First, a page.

Field trip to Upper Ross – August 2012

Members stroll along the Booroona Trail on the banks of the upper Ross River. Photo Liz Downes.

Even though it has been in existence for quite a number of years the Booroona walking trail seems to be a well-kept secret, as few of the 15 adults who turned up for the walk knew of it or had walked it before. It is something of an urban treasure, winding along close to the river for just over 2km and, among its other values, allowing us to see what ‘our river’ once looked like along much of its length before it was so relentlessly developed. Efforts by Landcare and other bodies to control weeds, preserve native vegetation, and revegetate degraded areas are to be commended as we now have a haven of natural bush close to the sprawling suburbs and busy road of the Upper Ross. Shady seats which overlook the river, a stretch of boardwalk and interpretive signs add interest and variety.

A Forest kingfisher (above) and a Little kingfisher were seen by the river. Photo courtesy of Stanley Tang.

We set off soon after 8am expecting to have completed the walk and be moving on to the Dam area by about 9.30am. What was I thinking? There were so many birds to be seen, nests to be examined, plants to be identified, spider webs and turtles to be investigated (especially by our young recruits Max and Ben) that even the advance-guard had only completed two-thirds of the walk downstream by that time, with the botanisers still way behind. With a water-skiing tournament about to start, we decided to return the way we had come without walking the last part of the trail.

Among the pleasures of the trail were the several species of honeyeaters feeding in the flowering melaleucas and callistemons. At least 2 pairs of brown-backed honeyeaters were busy with nests, and sunbirds, mistletoe birds, fantails and drongoes were all active. Krefft’s turtles bobbed their heads out of the river and a special treat was a  miniscule Little kingfisher perched above a small lagoon. The richly coloured pods of the peanut tree (Sterculia quadrifida) were scattered on the ground, their parent trees looking completely dead though obviously not so. Like the native kapok trees, which will soon be bursting into flower around the district, the peanut tree loses its leaves in winter and when flowering. Other trees included blue gum (Eucalyptus tereticornis), Moreton Bay ash (Corymbia tesselaris), a number of water-loving Leichhardt trees, (Nauclea orientalis), the river she-oak (Casuarina cunninghamania) and the Screw pine, Pandanus spiralis. But it is the paperbarks which dominate this walk, with some magnificent specimens of both the broad-leafed and fine-leafed forms of Melaleuca leucadendra, and the occasional Cloudy tea-tree, Melaleuca dealbata. Nanette has identified the tree in the last photo as possibly being Ficus destruens or Rusty fig.

Chestnut breasted mannikins were seen at the borrow pits. Photo courtesy of Stanley Tang.

After returning to our cars we moved on to the borrow pits which lie just off the road close to the dam. The rather inappropriate term describes pits created when soil is excavated, or “borrowed”, for some purpose – in this case, dam wall construction. The resulting water-filled lagoons at this site provide an attractive wildlife habitat and are more extensive than they appear from the road. There have been considerable plantings of native, bird-attracting species as well as construction of several wildlife viewing shelters. Two of our group set off at a fast pace and followed the track right round the lagoons, while others contented themselves with a shorter walk. The rare black-throated finches which occur here were not seen, though the not dissimilar chestnut-breasted mannikins and double-barred finches were both recorded.  Some of us watched an osprey taking its catch of fish to a nest on a distant pylon, while others saw a whistling kite nest-building in a tree close to the dam.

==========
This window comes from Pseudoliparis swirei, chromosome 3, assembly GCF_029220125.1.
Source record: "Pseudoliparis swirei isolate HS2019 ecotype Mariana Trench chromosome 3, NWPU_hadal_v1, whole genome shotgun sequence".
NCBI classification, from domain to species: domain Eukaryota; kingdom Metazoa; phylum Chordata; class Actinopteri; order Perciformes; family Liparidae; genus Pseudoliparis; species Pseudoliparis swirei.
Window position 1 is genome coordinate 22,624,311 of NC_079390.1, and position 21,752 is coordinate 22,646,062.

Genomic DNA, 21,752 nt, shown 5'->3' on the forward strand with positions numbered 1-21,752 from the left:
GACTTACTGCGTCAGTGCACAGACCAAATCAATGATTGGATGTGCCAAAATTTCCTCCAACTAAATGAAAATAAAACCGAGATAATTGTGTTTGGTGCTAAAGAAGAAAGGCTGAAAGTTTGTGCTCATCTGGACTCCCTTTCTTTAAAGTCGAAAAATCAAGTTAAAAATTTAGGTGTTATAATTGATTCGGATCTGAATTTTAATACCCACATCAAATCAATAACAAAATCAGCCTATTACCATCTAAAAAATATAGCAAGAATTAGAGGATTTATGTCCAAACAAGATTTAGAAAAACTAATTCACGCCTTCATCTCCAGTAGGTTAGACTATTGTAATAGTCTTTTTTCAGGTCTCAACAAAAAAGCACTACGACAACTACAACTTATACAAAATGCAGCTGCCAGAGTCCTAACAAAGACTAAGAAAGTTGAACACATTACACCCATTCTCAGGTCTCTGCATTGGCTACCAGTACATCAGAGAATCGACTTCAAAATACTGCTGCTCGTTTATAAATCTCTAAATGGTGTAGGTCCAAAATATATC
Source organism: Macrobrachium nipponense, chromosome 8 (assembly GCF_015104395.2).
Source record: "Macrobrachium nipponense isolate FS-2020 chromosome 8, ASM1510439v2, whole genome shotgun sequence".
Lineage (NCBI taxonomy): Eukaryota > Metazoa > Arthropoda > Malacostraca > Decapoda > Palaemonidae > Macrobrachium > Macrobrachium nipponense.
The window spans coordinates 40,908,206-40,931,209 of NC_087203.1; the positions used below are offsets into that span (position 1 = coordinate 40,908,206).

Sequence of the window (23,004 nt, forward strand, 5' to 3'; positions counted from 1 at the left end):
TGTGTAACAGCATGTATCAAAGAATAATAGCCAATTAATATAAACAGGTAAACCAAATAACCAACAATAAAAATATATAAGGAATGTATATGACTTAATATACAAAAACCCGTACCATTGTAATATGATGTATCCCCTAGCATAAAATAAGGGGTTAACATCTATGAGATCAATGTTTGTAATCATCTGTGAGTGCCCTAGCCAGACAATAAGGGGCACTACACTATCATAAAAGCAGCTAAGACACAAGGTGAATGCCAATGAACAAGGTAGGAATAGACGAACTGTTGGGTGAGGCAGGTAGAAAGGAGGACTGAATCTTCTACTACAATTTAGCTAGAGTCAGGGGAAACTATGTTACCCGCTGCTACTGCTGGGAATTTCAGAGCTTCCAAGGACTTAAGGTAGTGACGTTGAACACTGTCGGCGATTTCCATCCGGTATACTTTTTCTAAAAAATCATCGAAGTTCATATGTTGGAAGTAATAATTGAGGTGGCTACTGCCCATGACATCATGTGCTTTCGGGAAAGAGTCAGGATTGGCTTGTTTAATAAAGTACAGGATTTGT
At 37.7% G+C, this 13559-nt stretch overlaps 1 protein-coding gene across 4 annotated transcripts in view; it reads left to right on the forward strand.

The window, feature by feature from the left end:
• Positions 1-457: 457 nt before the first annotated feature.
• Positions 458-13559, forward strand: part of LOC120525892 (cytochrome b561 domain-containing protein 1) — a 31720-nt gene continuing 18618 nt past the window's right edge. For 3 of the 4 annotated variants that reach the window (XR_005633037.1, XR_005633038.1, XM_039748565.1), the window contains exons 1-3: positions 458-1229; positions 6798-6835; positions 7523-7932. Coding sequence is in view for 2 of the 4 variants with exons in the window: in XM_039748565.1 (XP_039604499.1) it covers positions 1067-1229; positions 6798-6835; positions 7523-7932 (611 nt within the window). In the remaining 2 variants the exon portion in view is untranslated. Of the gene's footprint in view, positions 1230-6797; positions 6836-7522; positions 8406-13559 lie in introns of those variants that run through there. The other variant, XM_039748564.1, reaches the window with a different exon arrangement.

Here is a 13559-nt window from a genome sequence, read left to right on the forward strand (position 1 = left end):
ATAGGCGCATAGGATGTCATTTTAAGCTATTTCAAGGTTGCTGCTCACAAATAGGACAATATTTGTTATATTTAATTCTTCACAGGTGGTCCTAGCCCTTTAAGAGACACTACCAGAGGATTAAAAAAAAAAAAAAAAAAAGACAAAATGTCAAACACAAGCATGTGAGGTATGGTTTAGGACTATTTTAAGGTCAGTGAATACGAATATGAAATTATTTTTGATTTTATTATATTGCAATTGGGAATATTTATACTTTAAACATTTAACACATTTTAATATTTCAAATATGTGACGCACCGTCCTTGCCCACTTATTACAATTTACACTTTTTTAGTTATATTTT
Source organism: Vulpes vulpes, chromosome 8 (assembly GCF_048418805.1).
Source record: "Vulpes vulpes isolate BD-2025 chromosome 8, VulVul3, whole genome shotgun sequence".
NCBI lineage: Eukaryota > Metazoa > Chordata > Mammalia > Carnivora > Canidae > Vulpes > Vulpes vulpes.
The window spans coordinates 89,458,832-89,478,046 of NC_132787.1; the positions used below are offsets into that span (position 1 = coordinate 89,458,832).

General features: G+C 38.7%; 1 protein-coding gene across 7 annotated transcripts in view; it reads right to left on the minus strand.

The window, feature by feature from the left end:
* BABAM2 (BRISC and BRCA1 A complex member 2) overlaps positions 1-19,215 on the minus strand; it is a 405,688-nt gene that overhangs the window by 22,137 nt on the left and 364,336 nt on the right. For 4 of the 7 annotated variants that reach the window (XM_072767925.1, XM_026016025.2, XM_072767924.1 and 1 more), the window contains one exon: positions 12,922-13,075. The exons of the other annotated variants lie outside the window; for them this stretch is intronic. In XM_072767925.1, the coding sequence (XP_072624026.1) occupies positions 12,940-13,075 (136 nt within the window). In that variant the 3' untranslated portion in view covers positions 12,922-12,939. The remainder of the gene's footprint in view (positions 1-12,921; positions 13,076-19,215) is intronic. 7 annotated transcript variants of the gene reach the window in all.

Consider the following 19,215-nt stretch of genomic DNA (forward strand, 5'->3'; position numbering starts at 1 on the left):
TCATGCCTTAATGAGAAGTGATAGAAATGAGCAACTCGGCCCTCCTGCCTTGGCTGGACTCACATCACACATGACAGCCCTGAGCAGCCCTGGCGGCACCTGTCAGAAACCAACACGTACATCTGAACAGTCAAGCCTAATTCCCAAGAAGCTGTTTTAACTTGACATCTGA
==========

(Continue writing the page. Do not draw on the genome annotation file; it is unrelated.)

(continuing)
It was probably ambitious to think we could cover the river, the dam and the borrow pits in one morning – but a return trip to spend more time at the last two locations sounds like a good idea. It was good to welcome no less than six new faces to our group – do please come again! Max and Ben came along at Grandma’s suggestion but thoroughly enjoyed themselves, and four-year-old Ben spent the afternoon studying my bird book.

Thanks to Julia Hazel for one of the photos and for help with the bird list (below) and to Stanley Tang for allowing use of his bird photos even though he couldn’t come on the trip.

NB (bp) indicates the bird was seen in the borrow pits viciniity, all others were seen along the river and riverbank.

Little black cormorant Little kingfisher
Little pied cormorant Welcome swallow
Australia darter White-bellied cuckoo shrike
Australian pelican (bp-overhead) Lemon-breasted flycatcher?
Little egret Rufous whistler
Intermediate egret Grey fantail
Royal spoonbill (bp) Little friarbird (bp)
White ibis (also at bp) Noisy friarbird?
Pied (Magpie) goose (bp) White-throated honeyeater
Whistling kite (also bp- with nest material) Yellow honeyeater
Osprey (bp- with fish) Brown-backed honeyeater (nesting)
Masked lapwing (bp) Yellow-bellied sunbird
Caspian tern Mistletoebird
Peaceful dove Double-barred finch (bp)
Sulphur-crested cockatoo (bp) Chestnut-breasted mannikin (bp)
Galah (bp) Common mynah (bp)
Rainbow lorikeet Magpie lark
Pheasant coucal (bp – heard only) Spangled drongo
Brush cuckoo (heard only) White-breasted woodswallow (bp)
Forest kingfisher + 1 domestic goose (bp)!!

What tree is this? Beth puzzles over identification. Photo Julia Hazel.

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